On Sunday, January 18, over 45 people gathered in the Little Theater to provide input. Over 33 people met at Nast Community to do the same.

A successful Master Plan involves listening to as many voices as possible, identifies common themes, and brings clarity to the way forward. It is successful when it is open and transparent, and engages the congregation as a whole. Your voice matters! Our input-gathering sessions include interactive discussions to elicit feedback on the uses, needs, and aspirations of the congregation. We will use the information and ideas gathered to explore master planning principals and goals.

Join us Monday, February 2 at 6:30 pm, in the Little Theater for the third and final congregational input session. We want to hear from you, as together we position Hyde Park Community United Methodist Church for the future.

In Christ,
Pastor Doug

Come to the Table

Over the past six months (or more) we’ve heard a lot about dis-unity, and division, in the church and our culture; racial, and ethnic tensions are on the rise; theological and political differences polarize. We have lost the ability to talk to one another in a way that sees the “other” as a blessed child of God. We find it is preferred to be right than to be kind. It is to this reality that Bishop Palmer invites the churches and communities of our annual Conference to create Circles of Grace.

Our District Superintendent, Rev. Brian Brown, answering Bishop Palmer’s call to create Circles of Grace, encouraged the churches of the Ohio River Valley District to begin the process of dialogue and reconciliation on Human Relations Sunday (January 18). Rev. Brown writes, “The table of Christ is one table filled with unique voices from every perspective. With so many conflicting perceptions of power and race in the United States, we must recognize there is a problem and we must create space at the table for all to participate in the conversation. Come to the Table is the name of a district-wide effort that includes a process, an event, and a dialogue – all to move forward to the place Christ’s love calls us to.”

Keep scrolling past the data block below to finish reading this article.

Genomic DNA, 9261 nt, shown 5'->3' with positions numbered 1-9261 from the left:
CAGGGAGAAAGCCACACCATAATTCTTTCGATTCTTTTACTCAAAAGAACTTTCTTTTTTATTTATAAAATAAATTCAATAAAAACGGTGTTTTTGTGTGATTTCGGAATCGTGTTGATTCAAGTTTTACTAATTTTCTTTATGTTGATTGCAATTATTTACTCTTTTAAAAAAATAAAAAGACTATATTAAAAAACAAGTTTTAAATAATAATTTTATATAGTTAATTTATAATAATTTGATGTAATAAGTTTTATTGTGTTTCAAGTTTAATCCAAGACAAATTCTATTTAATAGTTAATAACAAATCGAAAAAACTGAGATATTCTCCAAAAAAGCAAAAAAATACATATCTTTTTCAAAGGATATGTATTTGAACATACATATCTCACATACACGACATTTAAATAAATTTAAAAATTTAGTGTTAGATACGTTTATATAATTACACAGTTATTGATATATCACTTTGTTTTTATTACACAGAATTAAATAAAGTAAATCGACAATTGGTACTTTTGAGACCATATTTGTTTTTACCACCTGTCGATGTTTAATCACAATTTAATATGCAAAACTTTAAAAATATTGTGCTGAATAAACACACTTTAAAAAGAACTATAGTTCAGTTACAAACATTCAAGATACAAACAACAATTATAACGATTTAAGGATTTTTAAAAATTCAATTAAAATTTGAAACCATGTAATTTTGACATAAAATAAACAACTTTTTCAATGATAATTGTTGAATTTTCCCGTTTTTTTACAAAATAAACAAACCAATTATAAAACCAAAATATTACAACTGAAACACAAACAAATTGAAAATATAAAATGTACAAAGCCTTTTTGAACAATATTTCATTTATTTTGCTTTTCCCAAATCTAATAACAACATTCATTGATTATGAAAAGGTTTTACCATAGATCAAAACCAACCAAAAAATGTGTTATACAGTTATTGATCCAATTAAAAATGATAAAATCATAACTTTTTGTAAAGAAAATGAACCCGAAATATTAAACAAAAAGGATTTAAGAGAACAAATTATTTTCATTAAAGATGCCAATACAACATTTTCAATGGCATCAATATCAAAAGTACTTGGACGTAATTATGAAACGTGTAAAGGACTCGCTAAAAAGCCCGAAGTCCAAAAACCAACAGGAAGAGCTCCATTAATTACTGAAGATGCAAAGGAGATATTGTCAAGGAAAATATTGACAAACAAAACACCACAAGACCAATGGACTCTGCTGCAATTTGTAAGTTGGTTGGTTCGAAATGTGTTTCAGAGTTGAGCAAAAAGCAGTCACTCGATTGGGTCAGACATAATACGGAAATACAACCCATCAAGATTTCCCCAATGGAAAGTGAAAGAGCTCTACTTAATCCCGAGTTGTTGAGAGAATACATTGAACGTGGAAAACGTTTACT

This Sunday we participate with the churches of the Ohio River Valley District in an effort to Come to the Table as the Body of Christ. The Rev. Vance Ross, former Deputy General Secretary of the General Board of Discipleship, will remind us that as children of God we are reconciled to God through Christ and given a ministry of reconciliation.

Come to the Table is the invitation of Jesus! At Jesus’ table there is no Jew or Gentile, male or female, white or black; we are one in Christ Jesus. As we begin this process of creating Circle’s of Grace in our churches and our communities let us remember the words of our founding father John Wesley, “It is an unavoidable consequence of the present weakness and shortness of human understanding that several men will be of several minds in religion as well as in common life. . . .Although every man necessarily believes that every particular opinion which he holds is true . . . yet can no man be assured that all his own opinions, taken together, are true.” (John Wesley, Sermon On Catholic Spirit)